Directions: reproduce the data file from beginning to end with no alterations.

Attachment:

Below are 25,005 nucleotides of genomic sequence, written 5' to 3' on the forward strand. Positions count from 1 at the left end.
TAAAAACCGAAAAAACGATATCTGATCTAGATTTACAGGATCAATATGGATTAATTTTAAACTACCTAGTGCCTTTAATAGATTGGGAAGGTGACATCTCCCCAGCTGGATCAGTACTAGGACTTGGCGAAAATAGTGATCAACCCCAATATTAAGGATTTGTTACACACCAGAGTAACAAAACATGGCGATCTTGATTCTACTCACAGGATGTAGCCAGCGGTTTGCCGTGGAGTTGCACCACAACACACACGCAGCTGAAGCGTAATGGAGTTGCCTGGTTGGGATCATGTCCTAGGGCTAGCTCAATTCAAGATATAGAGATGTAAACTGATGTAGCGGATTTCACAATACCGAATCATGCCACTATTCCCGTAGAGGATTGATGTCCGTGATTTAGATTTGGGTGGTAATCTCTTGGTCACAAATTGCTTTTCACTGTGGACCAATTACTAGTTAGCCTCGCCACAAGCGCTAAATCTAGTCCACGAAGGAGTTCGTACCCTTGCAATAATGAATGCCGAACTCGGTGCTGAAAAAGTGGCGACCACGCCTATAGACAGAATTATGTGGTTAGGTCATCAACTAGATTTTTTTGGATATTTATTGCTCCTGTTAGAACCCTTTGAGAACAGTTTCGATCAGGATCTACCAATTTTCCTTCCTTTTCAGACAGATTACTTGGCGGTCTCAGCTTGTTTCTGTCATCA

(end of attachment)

Below are 25,005 nucleotides of genomic sequence, written 5' to 3' on the forward strand. Positions count from 1 at the left end.
TAAAAACCGAAAAAACGATATCTGATCTAGATTTACAGGATCAATATGGATTAATTTTAAACTACCTAGTGCCTTTAATAGATTGGGAAGGTGACATCTCCCCAGCTGGATCAGTACTAGGACTTGGCGAAAATAGTGATCAACCCCAATATTAAGGATTTGTTACACACCAGAGTAACAAAACATGGCGATCTTGATTCTACTCACAGGATGTAGCCAGCGGTTTGCCGTGGAGTTGCACCACAACACACACGCAGCTGAAGCGTAATGGAGTTGCCTGGTTGGGATCATGTCCTAGGGCTAGCTCAATTCAAGATATAGAGATGTAAACTGATGTAGCGGATTTCACAATACCGAATCATGCCACTATTCCCGTAGAGGATTGATGTCCGTGATTTAGATTTGGGTGGTAATCTCTTGGTCACAAATTGCTTTTCACTGTGGACCAATTACTAGTTAGCCTCGCCACAAGCGCTAAATCTAGTCCACGAAGGAGTTCGTACCCTTGCAATAATGAATGCCGAACTCGGTGCTGAAAAAGTGGCGACCACGCCTATAGACAGAATTATGTGGTTAGGTCATCAACTAGATTTTTTTGGATATTTATTGCTCCTGTTAGAACCCTTTGAGAACAGTTTCGATCAGGATCTACCAATTTTCCTTCCTTTTCAGACAGATTACTTGGCGGTCTCAGCTTGTTTCTGTCATCA